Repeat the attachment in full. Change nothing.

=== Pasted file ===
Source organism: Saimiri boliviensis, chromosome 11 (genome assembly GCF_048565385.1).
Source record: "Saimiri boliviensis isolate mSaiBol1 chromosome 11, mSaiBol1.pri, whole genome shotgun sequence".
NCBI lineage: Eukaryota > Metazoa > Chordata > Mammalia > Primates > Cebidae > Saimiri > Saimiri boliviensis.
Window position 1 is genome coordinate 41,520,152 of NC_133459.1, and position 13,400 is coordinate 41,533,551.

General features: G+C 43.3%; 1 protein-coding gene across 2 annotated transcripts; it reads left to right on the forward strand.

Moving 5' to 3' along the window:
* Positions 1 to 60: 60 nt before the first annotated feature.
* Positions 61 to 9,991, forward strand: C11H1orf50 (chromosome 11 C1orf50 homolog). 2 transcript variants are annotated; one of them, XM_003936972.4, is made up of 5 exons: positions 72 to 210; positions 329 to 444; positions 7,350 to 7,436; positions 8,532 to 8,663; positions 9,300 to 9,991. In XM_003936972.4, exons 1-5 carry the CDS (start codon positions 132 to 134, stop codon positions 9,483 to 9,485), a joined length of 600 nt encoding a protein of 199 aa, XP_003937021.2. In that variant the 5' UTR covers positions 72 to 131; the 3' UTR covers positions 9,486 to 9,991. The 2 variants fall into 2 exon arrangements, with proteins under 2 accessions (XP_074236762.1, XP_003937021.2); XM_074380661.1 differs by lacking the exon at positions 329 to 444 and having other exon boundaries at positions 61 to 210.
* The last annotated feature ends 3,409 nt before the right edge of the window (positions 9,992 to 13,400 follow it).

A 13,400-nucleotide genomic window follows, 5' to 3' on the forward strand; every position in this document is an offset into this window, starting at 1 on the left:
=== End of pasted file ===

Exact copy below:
Source organism: Saimiri boliviensis, chromosome 11 (genome assembly GCF_048565385.1).
Source record: "Saimiri boliviensis isolate mSaiBol1 chromosome 11, mSaiBol1.pri, whole genome shotgun sequence".
NCBI lineage: Eukaryota > Metazoa > Chordata > Mammalia > Primates > Cebidae > Saimiri > Saimiri boliviensis.
Window position 1 is genome coordinate 41,520,152 of NC_133459.1, and position 13,400 is coordinate 41,533,551.

General features: G+C 43.3%; 1 protein-coding gene across 2 annotated transcripts; it reads left to right on the forward strand.

Moving 5' to 3' along the window:
* Positions 1 to 60: 60 nt before the first annotated feature.
* Positions 61 to 9,991, forward strand: C11H1orf50 (chromosome 11 C1orf50 homolog). 2 transcript variants are annotated; one of them, XM_003936972.4, is made up of 5 exons: positions 72 to 210; positions 329 to 444; positions 7,350 to 7,436; positions 8,532 to 8,663; positions 9,300 to 9,991. In XM_003936972.4, exons 1-5 carry the CDS (start codon positions 132 to 134, stop codon positions 9,483 to 9,485), a joined length of 600 nt encoding a protein of 199 aa, XP_003937021.2. In that variant the 5' UTR covers positions 72 to 131; the 3' UTR covers positions 9,486 to 9,991. The 2 variants fall into 2 exon arrangements, with proteins under 2 accessions (XP_074236762.1, XP_003937021.2); XM_074380661.1 differs by lacking the exon at positions 329 to 444 and having other exon boundaries at positions 61 to 210.
* The last annotated feature ends 3,409 nt before the right edge of the window (positions 9,992 to 13,400 follow it).

A 13,400-nucleotide genomic window follows, 5' to 3' on the forward strand; every position in this document is an offset into this window, starting at 1 on the left: